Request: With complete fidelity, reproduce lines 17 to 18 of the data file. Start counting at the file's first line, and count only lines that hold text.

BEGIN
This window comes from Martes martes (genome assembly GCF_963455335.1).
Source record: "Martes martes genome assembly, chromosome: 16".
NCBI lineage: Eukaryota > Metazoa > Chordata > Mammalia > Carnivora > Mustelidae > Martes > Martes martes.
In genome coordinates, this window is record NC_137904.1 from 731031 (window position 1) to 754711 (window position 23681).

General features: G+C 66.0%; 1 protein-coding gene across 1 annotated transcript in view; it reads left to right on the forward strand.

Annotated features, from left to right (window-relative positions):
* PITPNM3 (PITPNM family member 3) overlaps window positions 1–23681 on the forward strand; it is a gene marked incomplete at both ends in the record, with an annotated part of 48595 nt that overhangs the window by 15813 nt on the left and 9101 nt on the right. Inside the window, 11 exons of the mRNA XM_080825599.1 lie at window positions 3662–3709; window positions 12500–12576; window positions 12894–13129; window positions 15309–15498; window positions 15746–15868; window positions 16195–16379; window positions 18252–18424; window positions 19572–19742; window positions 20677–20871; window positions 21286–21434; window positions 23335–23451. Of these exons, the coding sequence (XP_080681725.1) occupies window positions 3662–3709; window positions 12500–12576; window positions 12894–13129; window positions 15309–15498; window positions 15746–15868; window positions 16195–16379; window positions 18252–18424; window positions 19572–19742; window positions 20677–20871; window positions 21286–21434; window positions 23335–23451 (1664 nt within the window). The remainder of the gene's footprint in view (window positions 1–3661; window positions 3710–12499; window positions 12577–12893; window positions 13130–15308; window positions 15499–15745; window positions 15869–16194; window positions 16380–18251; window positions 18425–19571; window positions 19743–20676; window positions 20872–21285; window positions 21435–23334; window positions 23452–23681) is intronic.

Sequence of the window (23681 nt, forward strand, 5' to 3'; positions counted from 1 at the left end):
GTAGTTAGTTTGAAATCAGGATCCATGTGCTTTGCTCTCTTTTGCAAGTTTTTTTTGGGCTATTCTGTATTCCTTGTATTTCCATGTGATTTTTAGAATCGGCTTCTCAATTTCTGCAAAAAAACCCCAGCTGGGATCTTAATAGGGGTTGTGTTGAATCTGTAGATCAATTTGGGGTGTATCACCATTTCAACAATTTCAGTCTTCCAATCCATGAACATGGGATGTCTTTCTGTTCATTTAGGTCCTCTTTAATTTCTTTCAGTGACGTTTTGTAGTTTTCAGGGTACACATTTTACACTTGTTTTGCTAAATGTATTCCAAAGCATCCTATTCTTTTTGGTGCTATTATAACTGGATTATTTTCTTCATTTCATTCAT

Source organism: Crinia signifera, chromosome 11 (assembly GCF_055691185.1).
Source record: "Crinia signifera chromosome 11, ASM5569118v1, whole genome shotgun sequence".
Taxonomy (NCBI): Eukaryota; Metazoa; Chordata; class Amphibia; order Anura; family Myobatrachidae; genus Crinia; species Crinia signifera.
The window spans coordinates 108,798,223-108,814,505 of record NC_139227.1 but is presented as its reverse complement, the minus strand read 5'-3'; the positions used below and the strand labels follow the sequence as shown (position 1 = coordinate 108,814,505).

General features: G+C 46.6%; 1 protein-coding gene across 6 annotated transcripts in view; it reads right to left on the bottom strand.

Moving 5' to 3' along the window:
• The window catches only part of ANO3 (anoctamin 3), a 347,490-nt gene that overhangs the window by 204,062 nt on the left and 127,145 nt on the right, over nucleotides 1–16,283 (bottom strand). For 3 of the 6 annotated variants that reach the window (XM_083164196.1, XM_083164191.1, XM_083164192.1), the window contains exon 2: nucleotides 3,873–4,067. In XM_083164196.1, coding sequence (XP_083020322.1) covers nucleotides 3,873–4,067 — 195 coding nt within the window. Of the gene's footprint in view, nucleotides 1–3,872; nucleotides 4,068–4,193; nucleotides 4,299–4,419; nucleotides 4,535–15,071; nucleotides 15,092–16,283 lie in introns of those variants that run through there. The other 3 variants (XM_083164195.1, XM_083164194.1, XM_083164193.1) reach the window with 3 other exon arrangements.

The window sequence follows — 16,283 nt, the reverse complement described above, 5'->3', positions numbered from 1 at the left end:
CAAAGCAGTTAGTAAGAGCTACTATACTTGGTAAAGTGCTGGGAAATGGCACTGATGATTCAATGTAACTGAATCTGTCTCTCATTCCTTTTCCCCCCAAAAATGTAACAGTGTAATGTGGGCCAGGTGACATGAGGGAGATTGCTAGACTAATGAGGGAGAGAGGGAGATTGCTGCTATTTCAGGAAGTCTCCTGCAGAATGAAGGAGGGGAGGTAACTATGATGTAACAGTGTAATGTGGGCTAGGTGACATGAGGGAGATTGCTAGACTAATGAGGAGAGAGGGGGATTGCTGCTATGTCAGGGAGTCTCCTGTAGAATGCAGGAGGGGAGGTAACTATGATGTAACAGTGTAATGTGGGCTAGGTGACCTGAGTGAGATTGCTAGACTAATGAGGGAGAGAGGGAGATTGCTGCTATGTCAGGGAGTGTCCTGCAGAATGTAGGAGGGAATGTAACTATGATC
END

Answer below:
The window sequence follows — 16,283 nt, the reverse complement described above, 5'->3', positions numbered from 1 at the left end:
CAAAGCAGTTAGTAAGAGCTACTATACTTGGTAAAGTGCTGGGAAATGGCACTGATGATTCAATGTAACTGAATCTGTCTCTCATTCCTTTTCCCCCCAAAAATGTAACAGTGTAATGTGGGCCAGGTGACATGAGGGAGATTGCTAGACTAATGAGGGAGAGAGGGAGATTGCTGCTATTTCAGGAAGTCTCCTGCAGAATGAAGGAGGGGAGGTAACTATGATGTAACAGTGTAATGTGGGCTAGGTGACATGAGGGAGATTGCTAGACTAATGAGGAGAGAGGGGGATTGCTGCTATGTCAGGGAGTCTCCTGTAGAATGCAGGAGGGGAGGTAACTATGATGTAACAGTGTAATGTGGGCTAGGTGACCTGAGTGAGATTGCTAGACTAATGAGGGAGAGAGGGAGATTGCTGCTATGTCAGGGAGTGTCCTGCAGAATGTAGGAGGGAATGTAACTATGATC